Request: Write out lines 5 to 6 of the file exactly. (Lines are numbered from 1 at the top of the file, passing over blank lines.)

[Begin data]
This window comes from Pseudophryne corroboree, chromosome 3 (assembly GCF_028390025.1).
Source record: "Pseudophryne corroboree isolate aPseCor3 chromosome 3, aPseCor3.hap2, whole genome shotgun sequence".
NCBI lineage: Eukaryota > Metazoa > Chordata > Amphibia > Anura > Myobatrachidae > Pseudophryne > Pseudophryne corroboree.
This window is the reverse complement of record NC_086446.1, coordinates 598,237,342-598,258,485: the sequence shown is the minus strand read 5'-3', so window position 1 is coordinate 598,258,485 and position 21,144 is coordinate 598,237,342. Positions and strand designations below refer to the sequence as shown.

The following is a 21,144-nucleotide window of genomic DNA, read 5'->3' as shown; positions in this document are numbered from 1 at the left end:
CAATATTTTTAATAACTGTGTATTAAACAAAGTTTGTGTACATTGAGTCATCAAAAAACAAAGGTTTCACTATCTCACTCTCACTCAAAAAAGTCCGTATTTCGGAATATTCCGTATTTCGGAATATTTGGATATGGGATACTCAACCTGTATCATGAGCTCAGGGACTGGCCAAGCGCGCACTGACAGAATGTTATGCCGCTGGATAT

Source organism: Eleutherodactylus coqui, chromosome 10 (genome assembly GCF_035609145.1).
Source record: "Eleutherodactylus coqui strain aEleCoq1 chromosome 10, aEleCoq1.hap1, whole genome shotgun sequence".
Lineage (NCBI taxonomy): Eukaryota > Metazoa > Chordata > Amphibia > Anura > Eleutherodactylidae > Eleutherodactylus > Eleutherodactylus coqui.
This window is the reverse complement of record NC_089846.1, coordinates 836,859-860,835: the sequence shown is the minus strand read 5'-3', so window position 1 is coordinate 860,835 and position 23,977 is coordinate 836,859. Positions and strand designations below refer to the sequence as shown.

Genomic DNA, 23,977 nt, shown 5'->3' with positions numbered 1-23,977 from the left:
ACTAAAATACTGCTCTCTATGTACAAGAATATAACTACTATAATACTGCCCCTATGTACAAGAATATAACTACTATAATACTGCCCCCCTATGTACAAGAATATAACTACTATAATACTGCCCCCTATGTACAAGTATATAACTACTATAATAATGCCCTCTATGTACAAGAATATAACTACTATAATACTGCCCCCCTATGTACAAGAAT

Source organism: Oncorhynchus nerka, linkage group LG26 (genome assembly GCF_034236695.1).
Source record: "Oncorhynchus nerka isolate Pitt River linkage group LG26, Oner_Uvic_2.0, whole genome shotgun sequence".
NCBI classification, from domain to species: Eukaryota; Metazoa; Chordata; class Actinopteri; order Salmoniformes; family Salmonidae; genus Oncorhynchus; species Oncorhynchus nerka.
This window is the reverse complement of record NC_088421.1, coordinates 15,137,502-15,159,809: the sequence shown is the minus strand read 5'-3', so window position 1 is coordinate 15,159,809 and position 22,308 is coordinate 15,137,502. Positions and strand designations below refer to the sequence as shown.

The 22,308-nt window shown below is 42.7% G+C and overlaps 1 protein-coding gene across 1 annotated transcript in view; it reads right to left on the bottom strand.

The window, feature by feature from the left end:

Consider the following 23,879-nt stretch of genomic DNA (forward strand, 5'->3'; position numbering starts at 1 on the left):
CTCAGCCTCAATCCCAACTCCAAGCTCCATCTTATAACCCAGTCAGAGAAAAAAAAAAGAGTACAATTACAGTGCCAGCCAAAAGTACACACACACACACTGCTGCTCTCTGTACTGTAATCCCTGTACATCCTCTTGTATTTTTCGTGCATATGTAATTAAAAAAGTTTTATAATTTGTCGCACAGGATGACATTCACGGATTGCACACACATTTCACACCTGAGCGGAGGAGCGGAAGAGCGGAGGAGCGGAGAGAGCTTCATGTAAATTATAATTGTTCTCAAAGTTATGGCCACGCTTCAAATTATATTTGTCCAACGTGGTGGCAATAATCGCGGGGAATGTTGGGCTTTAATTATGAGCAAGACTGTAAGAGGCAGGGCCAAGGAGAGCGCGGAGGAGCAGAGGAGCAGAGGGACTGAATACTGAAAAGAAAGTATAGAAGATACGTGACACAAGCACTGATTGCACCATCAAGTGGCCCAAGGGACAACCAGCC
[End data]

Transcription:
The following is a 21,144-nucleotide window of genomic DNA, read 5'->3' as shown; positions in this document are numbered from 1 at the left end:
CAATATTTTTAATAACTGTGTATTAAACAAAGTTTGTGTACATTGAGTCATCAAAAAACAAAGGTTTCACTATCTCACTCTCACTCAAAAAAGTCCGTATTTCGGAATATTCCGTATTTCGGAATATTTGGATATGGGATACTCAACCTGTATCATGAGCTCAGGGACTGGCCAAGCGCGCACTGACAGAATGTTATGCCGCTGGATAT